Downtown at a Glance:
Not much more than a decade ago an invitation to venture downtown after dark would've no doubt been met with only one response: Why?
But behind a recent decade-long, $4 billion push from developers, which includes amenities like Discovery Green Park, Houston Pavilions, and sports stadiums Minute Maid Park and the Toyota Center, downtown is once again vying for elite status among Houston's fickle five million.
Downtown on the Map:
Downtown is enclosed by highway 59 on the east, 45 on the south and west, and I-10 on the north, smack in the center of the city.
Metro's bus and light rail system allow for easy access to nearly every spot you could want to get to downtown, and their multi-modal trip planner at www.ridemetro.org is aces. Taxis are available as well.
Downtown Real Estate:
The Commerce Towers Condominiums (914 Main) have a price tag that can reach over the $2 million mark and afford the expected luxuries.
The award-winning Four Seasons Condos (1111 Caroline) offer accommodations below the million dollar limit -including easy access to Houston Pavillions and DiscoveryGreenPark- but pack plenty of oomph! with separate floor plans that may be combined into one super unit because, well, sometimes you just need two condos.
If you'd rather lease, both the Keystone (1120 Texas) and Capitol Lofts (711 Main) occasionally have spaces available pricing between $1500 and $3000 a month.
The BUS (1800 Texas) has become one of the premier pre-Astros game meet-up spots while live-music venue Notsuoh (314 Main) continues to find quality bands nobody's heard of.
Lone Star Saloon (1900 Travis) offers up its watered down mixed drinks and engaging atmosphere while the efficient Dean's Credit Clothing (316 Main), a bar and clothing boutique, is around for those timesavers that like to get their drink and their shop on simultaneously.
The Jet Lounge (1515 Pease), Meridian (1503 Chartres), and Sammy's at 2016 Main all offer up qualty live music shows regularly.
La Carafe (813 Congress) has one of the best jukeboxes in the city and is said to be one of, if not the, oldest buildings in town. (FYI, they only accept cold, hard cash).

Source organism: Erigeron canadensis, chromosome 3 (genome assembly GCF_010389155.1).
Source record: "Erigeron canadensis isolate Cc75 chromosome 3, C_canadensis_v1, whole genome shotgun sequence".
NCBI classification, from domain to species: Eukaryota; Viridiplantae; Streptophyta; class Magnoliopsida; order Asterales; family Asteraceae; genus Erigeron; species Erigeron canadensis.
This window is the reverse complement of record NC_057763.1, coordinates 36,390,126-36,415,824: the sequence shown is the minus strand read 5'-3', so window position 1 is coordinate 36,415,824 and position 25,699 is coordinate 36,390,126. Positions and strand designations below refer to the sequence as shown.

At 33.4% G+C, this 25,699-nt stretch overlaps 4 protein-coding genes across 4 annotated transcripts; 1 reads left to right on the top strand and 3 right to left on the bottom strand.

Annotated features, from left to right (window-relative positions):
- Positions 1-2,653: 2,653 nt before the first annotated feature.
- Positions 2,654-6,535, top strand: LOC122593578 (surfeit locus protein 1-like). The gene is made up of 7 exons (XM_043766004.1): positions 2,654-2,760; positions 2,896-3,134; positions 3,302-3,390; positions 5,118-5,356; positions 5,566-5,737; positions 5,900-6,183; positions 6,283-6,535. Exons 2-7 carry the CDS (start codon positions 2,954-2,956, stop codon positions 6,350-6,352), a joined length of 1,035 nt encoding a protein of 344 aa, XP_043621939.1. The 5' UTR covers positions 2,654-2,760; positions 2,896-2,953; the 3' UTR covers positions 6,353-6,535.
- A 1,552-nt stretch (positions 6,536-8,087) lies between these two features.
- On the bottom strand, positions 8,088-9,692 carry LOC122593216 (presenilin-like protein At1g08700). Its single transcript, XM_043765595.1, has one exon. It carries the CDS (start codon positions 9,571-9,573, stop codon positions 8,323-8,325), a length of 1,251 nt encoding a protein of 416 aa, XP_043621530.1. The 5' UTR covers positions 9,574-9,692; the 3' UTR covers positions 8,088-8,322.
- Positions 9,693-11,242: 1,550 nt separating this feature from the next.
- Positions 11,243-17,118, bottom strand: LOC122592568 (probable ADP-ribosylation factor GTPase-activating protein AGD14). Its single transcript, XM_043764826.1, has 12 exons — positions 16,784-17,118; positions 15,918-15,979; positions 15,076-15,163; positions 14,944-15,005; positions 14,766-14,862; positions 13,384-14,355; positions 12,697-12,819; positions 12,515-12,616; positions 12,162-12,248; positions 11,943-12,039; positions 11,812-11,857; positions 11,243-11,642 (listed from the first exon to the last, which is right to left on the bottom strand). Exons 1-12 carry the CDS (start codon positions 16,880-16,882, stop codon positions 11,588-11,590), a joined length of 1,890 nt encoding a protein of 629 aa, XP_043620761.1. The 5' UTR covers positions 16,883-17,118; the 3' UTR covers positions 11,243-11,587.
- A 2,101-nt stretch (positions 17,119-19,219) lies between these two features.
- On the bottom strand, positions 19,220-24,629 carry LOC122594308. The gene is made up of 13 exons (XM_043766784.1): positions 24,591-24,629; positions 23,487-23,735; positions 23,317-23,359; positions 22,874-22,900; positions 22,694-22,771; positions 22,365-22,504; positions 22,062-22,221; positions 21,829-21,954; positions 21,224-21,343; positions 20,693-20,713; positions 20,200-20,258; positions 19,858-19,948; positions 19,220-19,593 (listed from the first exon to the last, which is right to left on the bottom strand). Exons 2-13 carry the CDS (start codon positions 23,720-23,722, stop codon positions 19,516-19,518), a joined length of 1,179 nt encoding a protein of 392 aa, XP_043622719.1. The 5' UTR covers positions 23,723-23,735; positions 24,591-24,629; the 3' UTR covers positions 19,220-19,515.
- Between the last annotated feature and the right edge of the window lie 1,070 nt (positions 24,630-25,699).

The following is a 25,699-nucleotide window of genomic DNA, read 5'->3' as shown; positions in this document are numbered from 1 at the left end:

705 Main finds a slightly less regale drunk favorite: The Flying Saucer. It's clear to see why Houston Republicans have made this a favorite spot of theirs: The Saucer offers over 200 kinds of beer, 60 oz serving sizes, and munificent tax breaks for the wealthy.
Leon's Lounge (1006 McGowen) is another place with history (opened in 1947), but the somewhat derelict appearance helps add to the lore.
With their belly dancers and hukkahs, the 25-year-old Indian cuisine hangout Yatra Brasserie (706 Main) is never without a crowd. Sambuca (909 Texas), where daily live music (jazz, R&B, and contemporary) works as an audio supplement to Chef Mark Baumgartner's impressive assortment of Seafood and Mediterranean-style pastas, is popular among the professionals as well.
Birraporetti's (500 Louisiana), billed as "A great Italian restaurant… a heck of an Irish Bar," benefits from its proximity to the historic Alley Theater (615 Texas), Jones Hall (615 Louisiana), and the Wortham Theater and HobbyCenter (501 Texas).
The Shops in Houston Center, guinea pig-style tunnels that connect buildings to one another, and the massive Houston Pavilions, comprising 350,000 square feet of retail space for companies like House of Blues, Lucky Strike, Forever 21 and BCBG have almost single-handedly revived shopping downtown.
Downtown is replete with parks, including Sam Houston, TranquilityPark, Market Square, Allen's Landing, Sesquicentennial, Root Memorial, Sisters of Charity and Discovery Green.